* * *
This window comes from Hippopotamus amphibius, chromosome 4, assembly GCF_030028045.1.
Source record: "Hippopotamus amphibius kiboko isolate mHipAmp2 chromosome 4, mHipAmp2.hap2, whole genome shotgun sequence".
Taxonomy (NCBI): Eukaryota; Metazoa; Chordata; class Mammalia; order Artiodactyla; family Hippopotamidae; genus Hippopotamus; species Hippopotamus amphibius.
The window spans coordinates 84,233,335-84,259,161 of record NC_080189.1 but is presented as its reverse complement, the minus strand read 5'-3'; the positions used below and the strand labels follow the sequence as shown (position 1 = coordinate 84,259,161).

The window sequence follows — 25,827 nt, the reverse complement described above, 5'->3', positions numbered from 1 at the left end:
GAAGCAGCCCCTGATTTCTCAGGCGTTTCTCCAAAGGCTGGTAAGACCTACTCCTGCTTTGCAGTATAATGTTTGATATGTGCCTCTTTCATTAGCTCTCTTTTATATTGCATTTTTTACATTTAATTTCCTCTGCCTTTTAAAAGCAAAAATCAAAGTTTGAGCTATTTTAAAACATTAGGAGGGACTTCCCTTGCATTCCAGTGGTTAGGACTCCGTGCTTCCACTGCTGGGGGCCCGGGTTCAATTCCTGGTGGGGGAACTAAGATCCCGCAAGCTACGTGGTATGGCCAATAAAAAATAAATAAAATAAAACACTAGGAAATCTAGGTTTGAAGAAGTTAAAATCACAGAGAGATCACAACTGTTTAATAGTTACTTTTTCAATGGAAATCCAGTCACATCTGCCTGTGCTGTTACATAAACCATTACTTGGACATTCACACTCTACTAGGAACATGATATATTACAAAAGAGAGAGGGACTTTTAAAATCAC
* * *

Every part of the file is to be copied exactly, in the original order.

This window comes from Hippopotamus amphibius, chromosome 4, assembly GCF_030028045.1.
Source record: "Hippopotamus amphibius kiboko isolate mHipAmp2 chromosome 4, mHipAmp2.hap2, whole genome shotgun sequence".
Taxonomy (NCBI): Eukaryota; Metazoa; Chordata; class Mammalia; order Artiodactyla; family Hippopotamidae; genus Hippopotamus; species Hippopotamus amphibius.
The window spans coordinates 84,233,335-84,259,161 of record NC_080189.1 but is presented as its reverse complement, the minus strand read 5'-3'; the positions used below and the strand labels follow the sequence as shown (position 1 = coordinate 84,259,161).

The window sequence follows — 25,827 nt, the reverse complement described above, 5'->3', positions numbered from 1 at the left end:
GAAGCAGCCCCTGATTTCTCAGGCGTTTCTCCAAAGGCTGGTAAGACCTACTCCTGCTTTGCAGTATAATGTTTGATATGTGCCTCTTTCATTAGCTCTCTTTTATATTGCATTTTTTACATTTAATTTCCTCTGCCTTTTAAAAGCAAAAATCAAAGTTTGAGCTATTTTAAAACATTAGGAGGGACTTCCCTTGCATTCCAGTGGTTAGGACTCCGTGCTTCCACTGCTGGGGGCCCGGGTTCAATTCCTGGTGGGGGAACTAAGATCCCGCAAGCTACGTGGTATGGCCAATAAAAAATAAATAAAATAAAACACTAGGAAATCTAGGTTTGAAGAAGTTAAAATCACAGAGAGATCACAACTGTTTAATAGTTACTTTTTCAATGGAAATCCAGTCACATCTGCCTGTGCTGTTACATAAACCATTACTTGGACATTCACACTCTACTAGGAACATGATATATTACAAAAGAGAGAGGGACTTTTAAAATCAC